Magnus Carlsen celebrated his 26th birthday in style yesterday, as he beat Sergey Karjakin, by a score of 3-1 in the rapid playoffs of their $1.1 million World Championship Match staged at the Fulton Market Building in Manhattan, to retain his world title. And such was the level of respect between these two players, even defeated challenger Karjakin was magnanimous enough in defeat to be the first to offer Magnus birthday congratulations at the start of the closing press conference.
After Carlsen's tough three-week tussle against a determined and tenacious challenger, that proved more grueling and arduous than many observers had expected, Karjakin’s finally cracked halfway through the rapid playoff - but not without yet another miracle ‘Hail Mary’ save from the Russian. After Carlsen missed what should really have been an easy win in game 2 of the rapid playoff, he came back to the board even more determined than he had looked in the match, and this time it was the Magnus of old as he simply outplayed Karjakin with the Black pieces.
And that emphatic win for Carlsen finally broke the resolve of his dogged Russian challenger, as any chances of trying to stage a comeback with the Black pieces by going all-out to win against Carlsen looked likely to backfire - and it did. But fittingly, the match ended with a touch of élan, as Carlsen played arguably one of the finest world championship-winning moves ever to be played.
"I think it was a wonderful fight," Carlsen said at the closing press conference, admitting that he played for the tiebreak scenario in the final two games of the match. "I pretty much knew this was going to happen when we made the draw in the 11th game," he added. "My strategy was to go for the tiebreak and try my luck there."
The match had a prize fund of one million euros (about $1.1 million). But because it went to a playoff, as winner Carlsen received 55 percent of the purse and Karjakin 45 percent. So a big birthday bonus for Magnus - but can he now make it a Christmas to remember because, from 25-30 December in Doha, Qatar, he’s defending his World rapid and blitz championship titles. Can Magnus now become the first player to win all three world titles in the same year?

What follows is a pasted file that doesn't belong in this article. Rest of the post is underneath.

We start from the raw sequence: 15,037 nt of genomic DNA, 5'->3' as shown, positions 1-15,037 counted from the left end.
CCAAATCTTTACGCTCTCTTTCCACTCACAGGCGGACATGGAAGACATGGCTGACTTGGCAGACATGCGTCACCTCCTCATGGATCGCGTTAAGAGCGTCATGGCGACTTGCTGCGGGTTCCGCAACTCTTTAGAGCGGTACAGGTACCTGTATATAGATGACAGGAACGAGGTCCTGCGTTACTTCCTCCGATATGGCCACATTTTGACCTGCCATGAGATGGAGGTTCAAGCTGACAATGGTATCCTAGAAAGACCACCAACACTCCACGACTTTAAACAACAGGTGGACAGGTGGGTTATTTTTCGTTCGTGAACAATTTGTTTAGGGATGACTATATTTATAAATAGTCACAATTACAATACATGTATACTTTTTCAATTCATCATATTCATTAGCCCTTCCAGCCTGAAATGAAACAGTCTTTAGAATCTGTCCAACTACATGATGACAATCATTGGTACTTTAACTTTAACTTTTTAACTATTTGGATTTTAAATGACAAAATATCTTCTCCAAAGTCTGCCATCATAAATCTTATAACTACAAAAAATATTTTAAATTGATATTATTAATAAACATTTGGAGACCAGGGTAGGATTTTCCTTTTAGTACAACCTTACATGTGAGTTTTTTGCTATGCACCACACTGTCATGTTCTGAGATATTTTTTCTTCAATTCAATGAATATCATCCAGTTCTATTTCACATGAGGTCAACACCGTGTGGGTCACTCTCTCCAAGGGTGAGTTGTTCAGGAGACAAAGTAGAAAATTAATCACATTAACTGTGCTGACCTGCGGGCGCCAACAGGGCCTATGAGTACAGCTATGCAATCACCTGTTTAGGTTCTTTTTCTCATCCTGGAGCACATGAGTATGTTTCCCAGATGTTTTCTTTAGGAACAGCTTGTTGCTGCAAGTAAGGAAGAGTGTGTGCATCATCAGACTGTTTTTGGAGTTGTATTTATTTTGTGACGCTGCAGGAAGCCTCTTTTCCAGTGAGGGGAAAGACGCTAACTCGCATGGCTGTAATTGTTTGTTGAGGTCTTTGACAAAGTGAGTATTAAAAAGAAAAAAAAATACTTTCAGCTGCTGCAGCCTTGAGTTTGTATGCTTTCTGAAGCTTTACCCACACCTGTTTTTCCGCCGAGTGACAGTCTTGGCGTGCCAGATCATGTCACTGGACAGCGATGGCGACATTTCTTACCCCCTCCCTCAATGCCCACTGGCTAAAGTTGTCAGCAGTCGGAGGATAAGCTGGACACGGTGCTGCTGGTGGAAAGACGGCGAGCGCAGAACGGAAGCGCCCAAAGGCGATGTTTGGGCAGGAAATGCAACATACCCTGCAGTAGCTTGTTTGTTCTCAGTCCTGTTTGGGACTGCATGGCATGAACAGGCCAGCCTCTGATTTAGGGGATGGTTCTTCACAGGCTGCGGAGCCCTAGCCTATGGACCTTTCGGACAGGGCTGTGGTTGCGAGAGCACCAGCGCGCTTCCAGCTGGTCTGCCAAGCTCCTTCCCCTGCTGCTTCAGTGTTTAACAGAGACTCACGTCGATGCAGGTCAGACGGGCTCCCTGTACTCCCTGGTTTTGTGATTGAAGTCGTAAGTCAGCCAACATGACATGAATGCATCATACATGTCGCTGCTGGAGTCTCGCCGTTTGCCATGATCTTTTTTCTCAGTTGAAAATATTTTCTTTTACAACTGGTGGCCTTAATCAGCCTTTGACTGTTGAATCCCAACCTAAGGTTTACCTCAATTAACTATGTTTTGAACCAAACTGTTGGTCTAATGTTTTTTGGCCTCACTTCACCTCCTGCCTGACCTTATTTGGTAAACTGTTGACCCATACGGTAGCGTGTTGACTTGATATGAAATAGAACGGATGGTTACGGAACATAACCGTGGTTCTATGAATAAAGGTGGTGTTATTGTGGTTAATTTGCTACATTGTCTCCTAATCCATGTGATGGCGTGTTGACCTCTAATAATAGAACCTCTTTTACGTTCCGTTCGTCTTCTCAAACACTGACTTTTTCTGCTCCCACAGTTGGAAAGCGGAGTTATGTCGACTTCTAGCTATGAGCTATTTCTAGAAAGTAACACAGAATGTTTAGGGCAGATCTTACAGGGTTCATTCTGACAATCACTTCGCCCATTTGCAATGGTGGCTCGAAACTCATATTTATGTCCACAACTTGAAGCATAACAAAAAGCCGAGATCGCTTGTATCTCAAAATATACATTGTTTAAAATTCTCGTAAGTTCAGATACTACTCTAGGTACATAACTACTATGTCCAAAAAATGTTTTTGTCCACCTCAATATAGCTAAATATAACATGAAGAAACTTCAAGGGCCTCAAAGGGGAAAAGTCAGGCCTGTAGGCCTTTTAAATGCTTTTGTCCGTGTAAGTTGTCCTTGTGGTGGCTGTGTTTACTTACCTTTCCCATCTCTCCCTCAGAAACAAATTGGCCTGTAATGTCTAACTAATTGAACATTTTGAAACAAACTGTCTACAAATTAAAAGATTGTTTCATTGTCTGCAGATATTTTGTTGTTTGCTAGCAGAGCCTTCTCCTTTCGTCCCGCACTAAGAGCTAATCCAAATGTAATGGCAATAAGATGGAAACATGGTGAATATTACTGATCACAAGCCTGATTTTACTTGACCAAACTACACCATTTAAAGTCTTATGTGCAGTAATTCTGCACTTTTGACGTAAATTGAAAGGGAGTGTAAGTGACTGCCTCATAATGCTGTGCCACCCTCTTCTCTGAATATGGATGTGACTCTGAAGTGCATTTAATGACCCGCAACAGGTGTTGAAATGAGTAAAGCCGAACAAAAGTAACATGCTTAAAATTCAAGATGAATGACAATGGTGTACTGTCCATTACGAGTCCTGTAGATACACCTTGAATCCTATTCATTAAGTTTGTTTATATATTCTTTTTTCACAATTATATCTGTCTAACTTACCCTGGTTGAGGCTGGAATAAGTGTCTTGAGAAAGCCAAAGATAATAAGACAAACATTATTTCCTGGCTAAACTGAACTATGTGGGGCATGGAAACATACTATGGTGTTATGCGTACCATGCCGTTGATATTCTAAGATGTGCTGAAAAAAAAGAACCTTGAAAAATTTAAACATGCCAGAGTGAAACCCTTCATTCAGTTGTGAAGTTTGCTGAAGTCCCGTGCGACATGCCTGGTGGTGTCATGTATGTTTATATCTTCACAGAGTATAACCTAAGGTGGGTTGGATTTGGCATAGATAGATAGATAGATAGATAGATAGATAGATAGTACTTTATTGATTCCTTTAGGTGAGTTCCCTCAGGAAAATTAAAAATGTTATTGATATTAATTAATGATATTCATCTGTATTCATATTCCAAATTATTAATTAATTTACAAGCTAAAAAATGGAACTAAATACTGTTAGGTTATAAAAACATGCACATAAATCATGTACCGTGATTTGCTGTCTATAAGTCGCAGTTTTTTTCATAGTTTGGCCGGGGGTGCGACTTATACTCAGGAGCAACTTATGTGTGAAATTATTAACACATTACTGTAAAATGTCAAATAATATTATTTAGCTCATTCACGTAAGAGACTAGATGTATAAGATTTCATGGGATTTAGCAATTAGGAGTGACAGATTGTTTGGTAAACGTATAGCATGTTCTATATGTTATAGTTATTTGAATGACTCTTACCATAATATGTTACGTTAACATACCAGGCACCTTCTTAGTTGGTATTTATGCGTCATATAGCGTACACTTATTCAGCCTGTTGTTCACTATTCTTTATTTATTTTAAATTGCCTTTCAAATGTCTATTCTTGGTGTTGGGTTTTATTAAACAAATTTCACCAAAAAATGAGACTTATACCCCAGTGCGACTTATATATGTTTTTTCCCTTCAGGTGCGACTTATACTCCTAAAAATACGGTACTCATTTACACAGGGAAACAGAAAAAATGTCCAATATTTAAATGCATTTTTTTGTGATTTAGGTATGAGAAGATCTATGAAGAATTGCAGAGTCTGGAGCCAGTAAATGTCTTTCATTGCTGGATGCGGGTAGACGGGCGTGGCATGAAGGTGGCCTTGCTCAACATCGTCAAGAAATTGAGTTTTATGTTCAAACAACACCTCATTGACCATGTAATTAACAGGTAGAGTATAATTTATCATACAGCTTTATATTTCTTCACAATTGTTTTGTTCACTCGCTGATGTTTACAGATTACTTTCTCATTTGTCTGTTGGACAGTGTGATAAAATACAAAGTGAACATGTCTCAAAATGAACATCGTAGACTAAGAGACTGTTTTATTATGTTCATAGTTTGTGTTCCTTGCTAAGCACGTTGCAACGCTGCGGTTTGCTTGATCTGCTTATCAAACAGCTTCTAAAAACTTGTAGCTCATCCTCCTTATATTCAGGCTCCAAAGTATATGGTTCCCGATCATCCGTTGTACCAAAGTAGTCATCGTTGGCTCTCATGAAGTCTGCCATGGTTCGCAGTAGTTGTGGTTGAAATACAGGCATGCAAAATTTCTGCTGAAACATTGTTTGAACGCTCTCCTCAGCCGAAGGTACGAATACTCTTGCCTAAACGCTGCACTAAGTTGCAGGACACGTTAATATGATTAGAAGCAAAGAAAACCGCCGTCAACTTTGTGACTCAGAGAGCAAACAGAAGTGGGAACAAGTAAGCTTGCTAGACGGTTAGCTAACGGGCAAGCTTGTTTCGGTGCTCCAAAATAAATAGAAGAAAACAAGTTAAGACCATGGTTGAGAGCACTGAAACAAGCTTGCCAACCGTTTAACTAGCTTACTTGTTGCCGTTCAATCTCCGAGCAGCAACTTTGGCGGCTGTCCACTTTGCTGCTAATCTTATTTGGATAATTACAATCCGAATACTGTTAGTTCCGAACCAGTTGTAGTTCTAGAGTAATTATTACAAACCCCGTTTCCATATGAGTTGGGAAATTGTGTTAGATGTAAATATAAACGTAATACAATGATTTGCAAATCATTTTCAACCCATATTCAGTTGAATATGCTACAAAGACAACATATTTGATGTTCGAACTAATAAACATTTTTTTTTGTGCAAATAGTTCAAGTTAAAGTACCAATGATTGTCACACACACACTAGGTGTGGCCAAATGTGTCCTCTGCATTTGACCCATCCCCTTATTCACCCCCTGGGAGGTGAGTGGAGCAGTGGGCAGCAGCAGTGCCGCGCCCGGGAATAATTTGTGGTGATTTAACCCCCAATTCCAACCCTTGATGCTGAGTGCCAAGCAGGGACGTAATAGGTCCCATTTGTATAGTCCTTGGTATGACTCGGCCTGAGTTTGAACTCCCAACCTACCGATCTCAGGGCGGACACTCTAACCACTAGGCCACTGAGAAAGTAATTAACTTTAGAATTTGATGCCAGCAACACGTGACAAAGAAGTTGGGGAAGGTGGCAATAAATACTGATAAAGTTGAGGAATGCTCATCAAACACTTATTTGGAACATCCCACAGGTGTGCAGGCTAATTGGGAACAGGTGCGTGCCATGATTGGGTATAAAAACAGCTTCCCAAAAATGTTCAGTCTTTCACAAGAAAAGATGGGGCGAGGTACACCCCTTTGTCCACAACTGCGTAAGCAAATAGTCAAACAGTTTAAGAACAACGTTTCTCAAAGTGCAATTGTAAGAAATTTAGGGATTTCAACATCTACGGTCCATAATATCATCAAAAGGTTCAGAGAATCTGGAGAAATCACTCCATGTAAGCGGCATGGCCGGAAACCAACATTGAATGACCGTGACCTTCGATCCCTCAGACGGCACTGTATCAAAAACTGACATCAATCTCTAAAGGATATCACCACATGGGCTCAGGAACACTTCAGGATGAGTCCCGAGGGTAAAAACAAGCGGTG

Magnus Carlsen - Sergey Karjakin
World Championship (Rapid) Playoff, (4)
Sicilian Defence, Prins Variation
1.e4 c5 2.Nf3 d6 This is the "Last Chance Saloon" line to reach for when you need to win at all costs. 3.d4 cxd4 4.Nxd4 Nf6 5.f3!? This rarity has resurfaced again thanks to the interest shown in Sergey Kasparov’s New in Chess book Steamrolling the Sicilian: Play for a Win with 5.f3! - but according to Sicilian all-time hero Bobby Fischer, in his timeless tome My 60 Memorable Games, it's "A passive, non-developing move which leads to nothing. White wants to gain control of d5, establishing a Maroczy bind with c4, Nc3, etc. But after going to all that trouble he can't prevent ...d5 after all. Correct is that tired old move -- 5.Nc3. " 5...e5 6.Nb3 Be7 7.c4 a5 8.Be3 a4 9.Nc1 It looks as if Magnus' pieces are being forced back - but the reality is that Karjakin's moves have created holes and weaknesses that Magnus' pieces now swiftly move into action to fill those holes. 9...0-0 10.Nc3 Qa5 11.Qd2 Na6 12.Be2 Nc5 13.0-0 Bd7 14.Rb1 The idea is to push for b4 and leave Karjakin with an isolated b-pawn and also a weak backward d-pawn - these are long-term weaknesses that can't be fixed, and the match situation dictates now for Karjakin that he has to risk everything to complicate the game and hang the long-term effects. 14...Rfc8 15.b4 axb3 16.axb3 Qd8 17.Nd3 Ne6 Karjakin must keep pieces on the board if he wants to try and somehow win this. 18.Nb4 Bc6 19.Rfd1! This all but seals Karjakin's fate now: Carlsen has total control of the d5-square and this makes the d6-pawn very vulnerable. 19...h5 20.Bf1 h4 21.Qf2 Nd7 22.g3 Ra3 23.Bh3 Carlsen's bishop springs back to life on h3 - and with it, he has ways to engineer multiple piece exchanges which will make Karjakin's task of defending his long-term pawn weaknesses impossible. 23...Rca8 24.Nc2 R3a6 25.Nb4 Ra5 Karjakin is in another bind coming from the Maroczy bind - if he returns with 25...Ra3 26.Nc2, then Carlsen will be all to happy to continue repeating moves for a draw. 26.Nc2 b6 27.Rd2 Qc7 28.Rbd1 With the knights fro now preventing Karjakin's rook(s) from entering the game, Carlsen now shifts his attention and his heavy pieces to the d-file and that weak backward d-pawn - but Carlsen may well not win the pawn, but the pressure on it will force Karjakin to keep his pieces defending rather than attacking. 28...Bf8 29.gxh4 Nf4 30.Bxf4 exf4 31.Bxd7 Qxd7 32.Nb4 The end is nigh for Karjakin, as the doomsday mongers placards would say - Carlsen's knights simply dominate Karjakin's bishops here, and he now has three further pawn weaknesses on b6, d6 and f4 to worry about. 32...Ra3 33.Nxc6 This simplifies everything, as Karjakin is left with the bad bishop vs the good knight. 33...Qxc6 34.Nb5! Much stronger than Nd5; now Karjakin has to shed material to try and muster some sort of pseudo-threatening attack. 34...Rxb3 35.Nd4 Qxc4 36.Nxb3 Qxb3 If Karjakin could ever get his bishop to c5, then he would have chances to make life difficult for Carlsen - but Carlsen doesn't allow this to happen. 37.Qe2 Be7 38.Kg2 Qe6 39.h5 Safe, as Karjakin can't ever attack the h-pawn as Carlsen will always have Rd5. 39...Ra3 40.Rd3 Ra2 41.R3d2 Ra3 42.Rd3 Ra7 43.Rd5 Rc7 If 43...Ra3 Carlsen will be content to play 44.R1d3 Ra1 45.Rd1 Ra4 46.R1d4 Ra3 47.Rd3 etc and a draw by repetition. 44.Qd2 Qf6 45.Rf5 Qh4 46.Rc1 Ra7 47.Qxf4 Ra2+ 48.Kh1 Qf2 49.Rc8+ Kh7 50.Qh6+!! 1-0 A spectacular fitting finale-of-a-move to win the world championship title with! Any capture of the queen leads to mate: If 50...Kxh6 51.Rh8#; and if 50...gxh6 51.Rxf7#.